Reno room rates are climbing
A combination of factors is pushing room rates in Reno-Sparks to record levels.
If the current average daily rate of $94.95 holds through the fiscal year ending June 30, it would be the highest rate ever recorded for the Greater Reno-Tahoe destination, says Jennifer Cunningham, interim managing director of the Reno-Sparks Convention and Visitor’s Authority.
Thanks goes to Tesla, Switch, Mother Nature, the bowlers, business travelers, conventioneers, and several other factors for the rise in room rates.
“It’s all these different factors coming together,” says Cunningham.
The regional economy has been on the upswing for several years, and the boost in business buzz surrounding Reno-Sparks has been one of the primary factors for rising room rates. Companies such as Tesla and Switch, along with the many smaller corporations that have moved into the area over the past few years, have led to large spikes in corporate and business travel.
But that’s just one of many factors.
Northern Nevada/Northern California finally saw some serious snow this winter, so recreational travel is up over last year as skiers and snowboarders took to the ski slopes by the thousands to release several years of pent-up demand. And interest in carving turns at regional resorts isn’t limited to drive-in skiers in Sacramento Valley and Greater Bay Area. Epic El Niño winters have a far-reaching effect.
“We get a lot of international skiers,” Cunningham says. “When they hear we have an epic ski season, and they are thinking about next year’s trips and have some real strong loyalists in these countries that love to come to the West Coast, then suddenly we are in the game again.”
The student population at University of Nevada, Reno continues to grow, Cunningham adds, and more parents, family and friends are staying overnight as they scout the college or visit. Regional hotels also have re-invested heavily to upgrade and create fresh appeal to new and returning visitors.
It’s a bowling year, so thousands of bowlers are booking multiple nights as they compete at the National Bowling Stadium. The gentrification of the MidTown District and addition of several craft breweries and unique eateries continues to lure in younger travelers who relish in distinct tourism experiences.
And Reno finally is getting long-overdue recognition as a cool place to visit, Cunningham says.
“Reno has been getting on all these fabulous and fun little thrill lists as a top destination that are cool spots to go visit,” she says. “We’ve had a lot of success working with some very well-followed media influencers. Those kinds of social-network hits really are starting to get a lot of traction with a younger demographic and are driving new business.”
The average daily rate for rooms in Washoe County is up 7.3 percent year-over-year. Cash-occupied nights through February were up 9.2 percent, or an additional 165,000 room nights booked through the same month in 2015. That’s an additional $27 million in revenue from all forms of lodging in Washoe County, which translates into a 17.1 percent boost in revenue for the RSCVA, which gets its funding from taxes on rooms.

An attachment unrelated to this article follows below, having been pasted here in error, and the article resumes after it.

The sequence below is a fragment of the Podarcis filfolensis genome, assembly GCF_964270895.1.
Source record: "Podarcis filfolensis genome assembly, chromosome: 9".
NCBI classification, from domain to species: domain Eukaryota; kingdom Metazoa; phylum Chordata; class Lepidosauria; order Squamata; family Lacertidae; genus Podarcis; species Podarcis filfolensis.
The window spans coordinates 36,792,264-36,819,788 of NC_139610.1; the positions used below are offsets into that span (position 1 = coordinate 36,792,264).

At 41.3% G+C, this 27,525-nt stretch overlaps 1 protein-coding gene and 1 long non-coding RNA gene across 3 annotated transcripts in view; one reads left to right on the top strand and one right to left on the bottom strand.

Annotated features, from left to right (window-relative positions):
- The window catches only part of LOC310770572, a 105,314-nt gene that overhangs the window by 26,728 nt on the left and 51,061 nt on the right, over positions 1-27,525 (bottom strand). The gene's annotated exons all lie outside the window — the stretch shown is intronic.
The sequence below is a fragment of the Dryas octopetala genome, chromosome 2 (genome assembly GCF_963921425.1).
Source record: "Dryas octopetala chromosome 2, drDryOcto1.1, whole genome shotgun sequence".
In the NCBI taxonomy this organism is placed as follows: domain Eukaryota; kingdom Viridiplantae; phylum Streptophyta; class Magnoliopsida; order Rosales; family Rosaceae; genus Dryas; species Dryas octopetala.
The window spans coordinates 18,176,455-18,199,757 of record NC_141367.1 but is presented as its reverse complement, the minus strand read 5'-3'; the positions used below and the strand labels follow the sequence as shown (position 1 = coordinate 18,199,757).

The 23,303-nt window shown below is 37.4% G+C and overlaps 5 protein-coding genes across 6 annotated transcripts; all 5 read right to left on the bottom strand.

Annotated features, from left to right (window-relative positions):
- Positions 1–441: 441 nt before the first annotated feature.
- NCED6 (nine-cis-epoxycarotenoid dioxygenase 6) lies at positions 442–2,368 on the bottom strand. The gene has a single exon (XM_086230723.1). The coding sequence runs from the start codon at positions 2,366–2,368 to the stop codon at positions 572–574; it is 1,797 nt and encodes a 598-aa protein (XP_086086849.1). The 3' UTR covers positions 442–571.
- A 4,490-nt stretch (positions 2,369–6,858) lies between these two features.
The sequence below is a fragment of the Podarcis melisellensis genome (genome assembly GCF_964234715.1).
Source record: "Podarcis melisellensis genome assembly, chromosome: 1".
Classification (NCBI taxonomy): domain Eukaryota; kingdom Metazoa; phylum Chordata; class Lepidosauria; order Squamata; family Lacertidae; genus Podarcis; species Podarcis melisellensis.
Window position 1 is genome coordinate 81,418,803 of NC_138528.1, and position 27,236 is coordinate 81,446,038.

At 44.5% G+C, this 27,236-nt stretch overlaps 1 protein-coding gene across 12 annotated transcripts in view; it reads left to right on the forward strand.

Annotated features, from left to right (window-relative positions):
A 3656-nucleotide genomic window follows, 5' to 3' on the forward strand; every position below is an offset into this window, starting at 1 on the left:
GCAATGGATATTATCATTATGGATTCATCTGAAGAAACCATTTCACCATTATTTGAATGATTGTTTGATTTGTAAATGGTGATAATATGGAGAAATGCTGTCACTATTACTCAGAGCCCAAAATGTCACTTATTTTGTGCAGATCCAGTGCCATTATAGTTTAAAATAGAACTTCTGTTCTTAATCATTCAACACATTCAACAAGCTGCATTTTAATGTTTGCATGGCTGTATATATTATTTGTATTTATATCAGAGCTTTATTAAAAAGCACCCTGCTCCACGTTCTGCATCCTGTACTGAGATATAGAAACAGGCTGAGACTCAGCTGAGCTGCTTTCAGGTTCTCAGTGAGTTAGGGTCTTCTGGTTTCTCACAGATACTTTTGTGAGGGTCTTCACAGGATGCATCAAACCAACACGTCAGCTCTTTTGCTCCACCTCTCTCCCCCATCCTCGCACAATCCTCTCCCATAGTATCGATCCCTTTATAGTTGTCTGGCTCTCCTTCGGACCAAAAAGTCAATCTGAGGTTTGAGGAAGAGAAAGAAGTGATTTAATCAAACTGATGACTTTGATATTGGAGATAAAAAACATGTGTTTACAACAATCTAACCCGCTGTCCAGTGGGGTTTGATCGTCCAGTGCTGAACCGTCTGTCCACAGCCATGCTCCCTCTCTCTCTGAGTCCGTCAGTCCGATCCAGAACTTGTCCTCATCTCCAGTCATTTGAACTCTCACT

With a healthier budget, the RSCVA can spend more dollars marketing the region and extend its reach to a much broader audience, Cunningham says.
“Ultimately it puts more money into our budget to market the region — it’s a really positive cycle,” she says. “If we have more money to market the region we can expand out into additional markets, which is where we are looking at right now. And whenever we add air service to new markets it drives new business into region. With new business, more people come to the hotels and they can charge higher rates — it just continues.”
Rick Murdock, vice president of sales and marketing at Eldorado Hotel Casino, says the boost in the region’s average daily rate provides a positive double-whammy for area hoteliers.
More revenue not only gives regional resorts an economic lift, but the increased occupancy allows them to raise their rates. That strengthens the overall brand of Greater Reno-Tahoe, Murdock says. It’s in stark contrast to the depths of the recession, when rooms were dark so often that some hoteliers offered mid-week rates as low as $25 a night just to get warm bodies in empty beds.
“By lifting our rates, Reno becomes a better destination,” Murdock says. “We think a lot of ourselves, and we are worth it. (Reno) is a growing place, and a lot of things are going in the right direction here.”
In addition to the many factors mentioned above, Murdock highlights Reno’s increased convention business and higher room occupancy during the weekends and midweek.
In Reno’s heyday as a gambling destination, he says, business travel to the region was a 70/30 mix — 70 percent tourists and 30 percent business travelers. Today that demographic is more like 55/45.
“It is unbelievable; it just means our destination is becoming more well-rounded. Tourism, corporate/conventions — it’s all fitting into the puzzle very nicely right now. Reno is on a roll.”
Reno’s median home price jumped to $413,405 in November, a 4 percent increase from the same month a year ago. Meanwhile, across greater Reno-Sparks, November’s median price of $400,000 remained unchanged from October.